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Art Garcia

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The Mavericks can give Dirk Nowitzki a four-year contract worth approximately $96 million.
Chris Covatta/NBAE/Getty Images

Mavericks' plan is clear: Keep Dirk in Dallas


Posted Jun 30 2010 7:52PM

DALLAS -- That tire screech you heard from Dallas was Donnie Nelson's pickup truck pulling up at DFW's international gate. Ok, maybe it wasn't that dramatic.

But it was close.

The Mavericks general manager and personal Dirk Nowitzki recruiter found himself in line at the ticket counter waiting to book passage to Germany when his over-worked cell phone rang. At the other transcontinental end was the reason Nelson was buying a ticket to begin with.

The franchise leading man and freshly-minted free agent was informing the franchise, "Hey, wait there. I'm coming to you." Nowitzki told Nelson he was returning to Dallas on Thursday, along with advisor Holger Geschwindner, and would meet to begin negotiations on a new contract. The meeting is expected to take place at Nowitzki's house sometime Thursday.

If the scenario above seems somewhat hard to believe, it's because it is. That Nelson would leave for Germany without any assurance that Nowitzki would be there and that Nowitzki would call Nelson about an hour before boarding a flight smacks at a lack of communication at best and serious disorganization at worst.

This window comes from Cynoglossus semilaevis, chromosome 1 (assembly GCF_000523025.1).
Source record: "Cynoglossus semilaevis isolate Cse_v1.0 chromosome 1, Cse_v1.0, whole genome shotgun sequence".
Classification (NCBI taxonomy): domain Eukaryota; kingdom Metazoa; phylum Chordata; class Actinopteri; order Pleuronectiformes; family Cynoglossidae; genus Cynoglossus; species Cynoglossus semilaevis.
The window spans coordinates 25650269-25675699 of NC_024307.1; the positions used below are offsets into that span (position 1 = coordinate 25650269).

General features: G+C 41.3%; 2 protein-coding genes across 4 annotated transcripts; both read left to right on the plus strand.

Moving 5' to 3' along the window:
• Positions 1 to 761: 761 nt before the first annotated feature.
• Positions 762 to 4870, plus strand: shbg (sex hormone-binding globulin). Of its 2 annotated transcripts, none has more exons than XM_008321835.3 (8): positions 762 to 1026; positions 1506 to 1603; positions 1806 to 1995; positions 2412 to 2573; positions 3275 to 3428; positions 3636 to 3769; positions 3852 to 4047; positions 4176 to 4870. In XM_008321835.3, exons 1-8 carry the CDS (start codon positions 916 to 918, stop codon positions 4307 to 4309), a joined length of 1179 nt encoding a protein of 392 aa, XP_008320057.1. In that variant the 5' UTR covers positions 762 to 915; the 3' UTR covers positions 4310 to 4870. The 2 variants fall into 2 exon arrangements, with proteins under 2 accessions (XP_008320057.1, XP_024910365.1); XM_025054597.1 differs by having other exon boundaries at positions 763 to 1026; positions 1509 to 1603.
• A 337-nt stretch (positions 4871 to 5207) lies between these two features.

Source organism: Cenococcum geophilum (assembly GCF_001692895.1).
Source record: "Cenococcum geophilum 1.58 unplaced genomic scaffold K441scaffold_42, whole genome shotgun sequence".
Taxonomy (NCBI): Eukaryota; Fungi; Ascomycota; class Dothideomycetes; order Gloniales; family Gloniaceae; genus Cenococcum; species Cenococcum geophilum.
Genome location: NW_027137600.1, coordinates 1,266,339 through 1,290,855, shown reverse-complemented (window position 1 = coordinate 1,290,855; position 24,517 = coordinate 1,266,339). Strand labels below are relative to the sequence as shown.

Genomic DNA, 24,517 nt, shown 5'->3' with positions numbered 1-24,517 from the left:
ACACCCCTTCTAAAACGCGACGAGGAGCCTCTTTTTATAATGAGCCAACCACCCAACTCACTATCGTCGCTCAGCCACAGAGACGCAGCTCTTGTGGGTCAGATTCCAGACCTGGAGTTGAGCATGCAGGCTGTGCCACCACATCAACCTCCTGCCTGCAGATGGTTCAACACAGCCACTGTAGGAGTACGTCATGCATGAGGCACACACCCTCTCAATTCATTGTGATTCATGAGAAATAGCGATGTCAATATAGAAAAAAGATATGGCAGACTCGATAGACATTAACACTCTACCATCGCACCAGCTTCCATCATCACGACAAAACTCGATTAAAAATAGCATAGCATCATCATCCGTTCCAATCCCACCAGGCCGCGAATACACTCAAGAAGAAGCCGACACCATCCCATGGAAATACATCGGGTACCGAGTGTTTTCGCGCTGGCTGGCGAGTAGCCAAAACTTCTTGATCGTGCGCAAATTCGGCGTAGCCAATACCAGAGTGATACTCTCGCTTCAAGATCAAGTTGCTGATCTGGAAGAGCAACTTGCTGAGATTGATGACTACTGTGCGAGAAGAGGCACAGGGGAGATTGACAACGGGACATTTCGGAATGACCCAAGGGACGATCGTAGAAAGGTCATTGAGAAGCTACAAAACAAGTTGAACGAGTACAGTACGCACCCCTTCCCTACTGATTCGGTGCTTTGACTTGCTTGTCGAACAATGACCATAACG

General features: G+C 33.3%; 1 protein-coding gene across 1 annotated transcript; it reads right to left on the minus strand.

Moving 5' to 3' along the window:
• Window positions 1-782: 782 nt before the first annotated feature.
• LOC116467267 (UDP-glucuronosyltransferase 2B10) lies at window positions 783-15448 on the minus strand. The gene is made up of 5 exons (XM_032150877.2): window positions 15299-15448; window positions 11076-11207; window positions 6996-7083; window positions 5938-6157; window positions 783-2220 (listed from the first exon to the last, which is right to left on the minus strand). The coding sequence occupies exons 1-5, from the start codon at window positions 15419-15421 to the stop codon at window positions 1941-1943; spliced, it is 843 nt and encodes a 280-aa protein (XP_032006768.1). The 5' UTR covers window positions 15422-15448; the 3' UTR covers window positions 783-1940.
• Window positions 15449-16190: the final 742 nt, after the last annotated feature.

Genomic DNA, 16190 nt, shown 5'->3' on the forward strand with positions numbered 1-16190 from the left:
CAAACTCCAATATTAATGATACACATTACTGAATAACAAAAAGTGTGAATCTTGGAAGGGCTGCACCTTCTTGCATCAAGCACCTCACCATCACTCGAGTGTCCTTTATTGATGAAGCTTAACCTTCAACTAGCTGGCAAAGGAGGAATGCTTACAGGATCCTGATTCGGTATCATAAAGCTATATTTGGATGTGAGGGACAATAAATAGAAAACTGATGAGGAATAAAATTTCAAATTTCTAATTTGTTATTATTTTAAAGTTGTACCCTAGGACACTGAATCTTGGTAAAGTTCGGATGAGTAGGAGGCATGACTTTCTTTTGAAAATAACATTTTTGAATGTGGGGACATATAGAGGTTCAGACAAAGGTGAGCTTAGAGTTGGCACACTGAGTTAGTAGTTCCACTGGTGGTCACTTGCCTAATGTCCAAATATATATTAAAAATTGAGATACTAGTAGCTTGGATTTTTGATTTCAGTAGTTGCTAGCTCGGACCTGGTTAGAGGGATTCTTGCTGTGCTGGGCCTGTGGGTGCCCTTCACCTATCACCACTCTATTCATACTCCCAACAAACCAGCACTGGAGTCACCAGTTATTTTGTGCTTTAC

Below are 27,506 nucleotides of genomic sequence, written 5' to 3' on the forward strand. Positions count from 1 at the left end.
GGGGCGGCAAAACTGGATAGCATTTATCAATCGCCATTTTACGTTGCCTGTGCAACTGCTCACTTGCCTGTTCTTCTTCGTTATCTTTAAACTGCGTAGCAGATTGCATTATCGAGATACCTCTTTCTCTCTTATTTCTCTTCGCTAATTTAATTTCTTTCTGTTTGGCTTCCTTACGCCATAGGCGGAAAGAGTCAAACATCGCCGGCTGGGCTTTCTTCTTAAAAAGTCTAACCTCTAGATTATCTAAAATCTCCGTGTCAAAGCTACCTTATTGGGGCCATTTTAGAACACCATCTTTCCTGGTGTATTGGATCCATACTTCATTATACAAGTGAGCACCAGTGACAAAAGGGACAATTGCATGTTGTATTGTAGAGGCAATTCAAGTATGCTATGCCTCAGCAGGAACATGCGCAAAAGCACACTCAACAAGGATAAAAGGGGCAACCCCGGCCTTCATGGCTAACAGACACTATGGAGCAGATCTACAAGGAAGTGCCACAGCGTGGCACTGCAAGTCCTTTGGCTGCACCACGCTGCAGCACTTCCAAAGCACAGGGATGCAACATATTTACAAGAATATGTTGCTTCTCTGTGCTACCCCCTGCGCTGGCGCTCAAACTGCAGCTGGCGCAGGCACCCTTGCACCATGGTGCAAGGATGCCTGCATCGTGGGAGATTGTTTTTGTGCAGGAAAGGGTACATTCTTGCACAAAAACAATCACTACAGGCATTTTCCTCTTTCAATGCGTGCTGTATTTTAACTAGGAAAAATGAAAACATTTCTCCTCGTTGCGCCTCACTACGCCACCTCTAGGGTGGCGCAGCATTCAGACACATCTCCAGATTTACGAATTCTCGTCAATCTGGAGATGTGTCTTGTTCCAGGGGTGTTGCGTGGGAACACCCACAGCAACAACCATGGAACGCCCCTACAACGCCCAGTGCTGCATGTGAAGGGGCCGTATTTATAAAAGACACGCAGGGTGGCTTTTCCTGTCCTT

"It's Free Agency 101," Nelson joked from the airport. "It's weird, wacky, fun and frustrating all wrapped up in a bundle of madness."

Nelson, though, insisted the last-minute change of itinerary was actually a positive. Instead of sitting on a plane and crossing the Atlantic for much of Wednesday, he "could get on the horn at [12:01 a.m. ET] and start making calls." Conspiracy theorists quickly suggested that Nowitzki's return to the States makes it easier for other teams to wine-and-dine the 7-footer like the other marquee free agents, but Nelson didn't appear worried by outside interference.

He reiterated that Nowitzki is the Mavericks' highest priority in free agency and having the 2007 MVP sealed, if not signed, is the kingpin for any grandiose plans Dallas has in store for the immediate future. Any remote or realistic shot at putting together a sign-and-trade for LeBron James or Dwyane Wade or Joe Johnson or any other Alpha Male is rendered pointless without Nowitzki's return.

No one is headed to Big D if the Big D flees town.

"Everything else hinges on this," Nelson said. "I don't think there are many free agents out there that are going to want to come to a Dallas-less Dirk."

Even with Nelson staying stateside, the Mavericks are mounting a coast-to-coast operation to beef up the roster and keep another big man in place. Billionaire owner Mark Cuban is stationed in Los Angeles, one of the epicenters of player agents. Johnson, the Hawks free agent and one of Dallas' main targets, is meeting with prospective teams in L.A.